Identifying New Zealand grasshoppers to species can be difficult. At most locations at least two species occur together (in sympatry). Variation in shape and size between males and females, juveniles (there are 5 or 6 instars) and adults, adds to confusion. Often the least informative of traits for identification are the most apparent, namely colouring and patterning. Many species are highly polymorphic in terms of colour with variation with many variants of the same species visible in the same population .
Identification can be simplified by reducing the number of plausible species for a location using the distribution maps. Then, confirm whether you have adult or juvenile by seeing if the tegmina (fore wings) overlap and obscure the hind wings; if they do you have an adult. Note that all species of the endemic New Zealand grasshopper genera have reduced wings; a short tab extending a little beyond the thorax.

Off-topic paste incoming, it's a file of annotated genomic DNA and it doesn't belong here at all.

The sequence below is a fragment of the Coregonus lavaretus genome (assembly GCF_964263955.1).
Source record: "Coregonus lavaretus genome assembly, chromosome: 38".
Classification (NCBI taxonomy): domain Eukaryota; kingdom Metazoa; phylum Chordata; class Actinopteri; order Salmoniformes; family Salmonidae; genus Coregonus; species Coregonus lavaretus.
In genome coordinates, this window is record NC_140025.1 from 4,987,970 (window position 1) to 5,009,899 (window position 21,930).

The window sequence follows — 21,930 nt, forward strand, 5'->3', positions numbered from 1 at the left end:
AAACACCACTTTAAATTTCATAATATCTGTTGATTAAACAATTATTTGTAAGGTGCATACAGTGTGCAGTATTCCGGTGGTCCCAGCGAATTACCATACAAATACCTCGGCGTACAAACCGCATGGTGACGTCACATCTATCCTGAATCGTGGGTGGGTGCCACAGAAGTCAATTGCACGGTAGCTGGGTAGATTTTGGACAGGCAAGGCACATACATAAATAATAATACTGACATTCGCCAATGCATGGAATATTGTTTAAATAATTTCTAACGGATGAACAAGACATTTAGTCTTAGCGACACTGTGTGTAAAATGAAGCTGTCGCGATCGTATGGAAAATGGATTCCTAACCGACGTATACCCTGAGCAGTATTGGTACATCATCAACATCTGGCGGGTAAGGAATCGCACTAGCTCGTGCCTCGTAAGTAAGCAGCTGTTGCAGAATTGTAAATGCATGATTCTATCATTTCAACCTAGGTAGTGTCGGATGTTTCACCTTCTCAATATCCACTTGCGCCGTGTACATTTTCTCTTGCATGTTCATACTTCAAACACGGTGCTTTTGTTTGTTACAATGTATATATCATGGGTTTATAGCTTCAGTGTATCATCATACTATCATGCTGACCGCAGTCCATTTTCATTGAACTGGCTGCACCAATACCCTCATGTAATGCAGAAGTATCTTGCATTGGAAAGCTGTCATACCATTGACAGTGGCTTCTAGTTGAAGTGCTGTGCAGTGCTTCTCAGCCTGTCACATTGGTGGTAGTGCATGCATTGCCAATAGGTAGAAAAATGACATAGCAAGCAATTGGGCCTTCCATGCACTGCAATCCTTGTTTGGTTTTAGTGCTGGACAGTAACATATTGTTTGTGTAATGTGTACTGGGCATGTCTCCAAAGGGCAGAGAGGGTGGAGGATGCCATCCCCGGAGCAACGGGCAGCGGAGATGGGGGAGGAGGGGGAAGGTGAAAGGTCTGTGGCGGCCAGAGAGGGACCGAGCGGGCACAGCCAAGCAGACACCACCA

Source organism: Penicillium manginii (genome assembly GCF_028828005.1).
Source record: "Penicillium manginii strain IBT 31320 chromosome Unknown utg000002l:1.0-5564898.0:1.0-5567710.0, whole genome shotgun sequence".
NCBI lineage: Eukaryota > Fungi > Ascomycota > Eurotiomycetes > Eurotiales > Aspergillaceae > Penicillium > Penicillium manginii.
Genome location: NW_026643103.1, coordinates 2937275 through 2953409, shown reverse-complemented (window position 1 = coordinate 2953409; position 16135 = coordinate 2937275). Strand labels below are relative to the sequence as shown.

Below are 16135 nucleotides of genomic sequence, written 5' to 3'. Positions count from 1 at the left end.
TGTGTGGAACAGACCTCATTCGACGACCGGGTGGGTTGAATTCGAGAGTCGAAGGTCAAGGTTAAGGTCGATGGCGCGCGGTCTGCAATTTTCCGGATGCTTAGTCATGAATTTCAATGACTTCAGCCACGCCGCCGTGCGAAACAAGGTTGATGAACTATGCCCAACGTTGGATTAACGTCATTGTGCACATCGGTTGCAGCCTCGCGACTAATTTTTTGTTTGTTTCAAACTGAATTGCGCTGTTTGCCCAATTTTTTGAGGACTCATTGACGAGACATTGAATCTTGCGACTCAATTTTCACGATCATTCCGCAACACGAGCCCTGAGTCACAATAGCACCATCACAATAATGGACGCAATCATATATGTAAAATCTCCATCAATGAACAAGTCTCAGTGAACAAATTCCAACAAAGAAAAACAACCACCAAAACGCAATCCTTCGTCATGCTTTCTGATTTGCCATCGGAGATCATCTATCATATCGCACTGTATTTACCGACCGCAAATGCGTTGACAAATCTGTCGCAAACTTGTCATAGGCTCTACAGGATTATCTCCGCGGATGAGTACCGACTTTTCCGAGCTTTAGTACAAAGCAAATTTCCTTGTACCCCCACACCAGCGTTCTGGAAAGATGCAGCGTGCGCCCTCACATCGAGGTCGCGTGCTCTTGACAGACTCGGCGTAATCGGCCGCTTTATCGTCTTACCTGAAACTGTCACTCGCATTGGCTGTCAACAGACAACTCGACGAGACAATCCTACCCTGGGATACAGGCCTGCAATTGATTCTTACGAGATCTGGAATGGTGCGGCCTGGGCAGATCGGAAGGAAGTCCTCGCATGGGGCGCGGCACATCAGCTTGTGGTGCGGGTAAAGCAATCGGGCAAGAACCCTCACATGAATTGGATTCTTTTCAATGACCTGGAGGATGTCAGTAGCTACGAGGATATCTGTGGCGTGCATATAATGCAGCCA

The abdomen of females terminates in a short ovipositor consisting of four pointed valves, two are larger and more prominent from above than the others. Males have a stumpier bodies that are shorter and less tapered than females. The male abdomen usually has a rounded subgenital plate with a prominent flat 'lid' (epiproct) visible from the dorsal side. The outline of this epiproct is helpful for species identification (but only the males). The other structure that is helpful for identifcation of both sexes is the pronotum (the shield that covers the sides and top of the thorax).